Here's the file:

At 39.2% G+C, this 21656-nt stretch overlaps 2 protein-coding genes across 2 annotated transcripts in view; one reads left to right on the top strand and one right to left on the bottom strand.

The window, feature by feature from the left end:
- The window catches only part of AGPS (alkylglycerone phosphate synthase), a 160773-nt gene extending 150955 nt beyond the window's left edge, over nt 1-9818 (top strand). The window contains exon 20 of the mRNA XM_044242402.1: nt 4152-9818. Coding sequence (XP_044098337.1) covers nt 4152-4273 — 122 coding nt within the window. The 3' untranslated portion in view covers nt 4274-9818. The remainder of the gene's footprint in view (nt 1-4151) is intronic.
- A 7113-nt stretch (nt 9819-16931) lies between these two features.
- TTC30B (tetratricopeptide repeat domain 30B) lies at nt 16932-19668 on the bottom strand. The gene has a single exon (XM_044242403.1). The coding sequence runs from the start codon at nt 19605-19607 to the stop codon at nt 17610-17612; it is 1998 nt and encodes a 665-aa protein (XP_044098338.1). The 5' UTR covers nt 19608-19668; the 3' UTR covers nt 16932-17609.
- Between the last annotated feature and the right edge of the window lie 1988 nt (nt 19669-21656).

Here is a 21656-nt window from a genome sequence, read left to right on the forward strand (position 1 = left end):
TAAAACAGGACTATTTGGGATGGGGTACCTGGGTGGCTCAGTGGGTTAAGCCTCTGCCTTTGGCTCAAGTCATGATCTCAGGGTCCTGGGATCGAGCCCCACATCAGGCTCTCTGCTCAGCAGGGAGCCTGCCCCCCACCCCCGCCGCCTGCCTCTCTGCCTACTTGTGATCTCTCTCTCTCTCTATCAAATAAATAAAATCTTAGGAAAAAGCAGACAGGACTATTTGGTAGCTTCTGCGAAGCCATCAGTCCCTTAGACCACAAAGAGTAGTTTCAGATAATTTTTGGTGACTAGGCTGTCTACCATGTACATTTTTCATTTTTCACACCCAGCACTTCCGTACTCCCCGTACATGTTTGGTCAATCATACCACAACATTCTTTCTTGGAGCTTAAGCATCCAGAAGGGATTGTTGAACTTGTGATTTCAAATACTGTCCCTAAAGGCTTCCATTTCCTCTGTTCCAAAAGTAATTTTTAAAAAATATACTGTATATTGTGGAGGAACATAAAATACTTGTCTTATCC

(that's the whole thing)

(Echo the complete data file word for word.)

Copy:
At 39.2% G+C, this 21656-nt stretch overlaps 2 protein-coding genes across 2 annotated transcripts in view; one reads left to right on the top strand and one right to left on the bottom strand.

The window, feature by feature from the left end:
- The window catches only part of AGPS (alkylglycerone phosphate synthase), a 160773-nt gene extending 150955 nt beyond the window's left edge, over nt 1-9818 (top strand). The window contains exon 20 of the mRNA XM_044242402.1: nt 4152-9818. Coding sequence (XP_044098337.1) covers nt 4152-4273 — 122 coding nt within the window. The 3' untranslated portion in view covers nt 4274-9818. The remainder of the gene's footprint in view (nt 1-4151) is intronic.
- A 7113-nt stretch (nt 9819-16931) lies between these two features.
- TTC30B (tetratricopeptide repeat domain 30B) lies at nt 16932-19668 on the bottom strand. The gene has a single exon (XM_044242403.1). The coding sequence runs from the start codon at nt 19605-19607 to the stop codon at nt 17610-17612; it is 1998 nt and encodes a 665-aa protein (XP_044098338.1). The 5' UTR covers nt 19608-19668; the 3' UTR covers nt 16932-17609.
- Between the last annotated feature and the right edge of the window lie 1988 nt (nt 19669-21656).

Here is a 21656-nt window from a genome sequence, read left to right on the forward strand (position 1 = left end):
TAAAACAGGACTATTTGGGATGGGGTACCTGGGTGGCTCAGTGGGTTAAGCCTCTGCCTTTGGCTCAAGTCATGATCTCAGGGTCCTGGGATCGAGCCCCACATCAGGCTCTCTGCTCAGCAGGGAGCCTGCCCCCCACCCCCGCCGCCTGCCTCTCTGCCTACTTGTGATCTCTCTCTCTCTCTATCAAATAAATAAAATCTTAGGAAAAAGCAGACAGGACTATTTGGTAGCTTCTGCGAAGCCATCAGTCCCTTAGACCACAAAGAGTAGTTTCAGATAATTTTTGGTGACTAGGCTGTCTACCATGTACATTTTTCATTTTTCACACCCAGCACTTCCGTACTCCCCGTACATGTTTGGTCAATCATACCACAACATTCTTTCTTGGAGCTTAAGCATCCAGAAGGGATTGTTGAACTTGTGATTTCAAATACTGTCCCTAAAGGCTTCCATTTCCTCTGTTCCAAAAGTAATTTTTAAAAAATATACTGTATATTGTGGAGGAACATAAAATACTTGTCTTATCC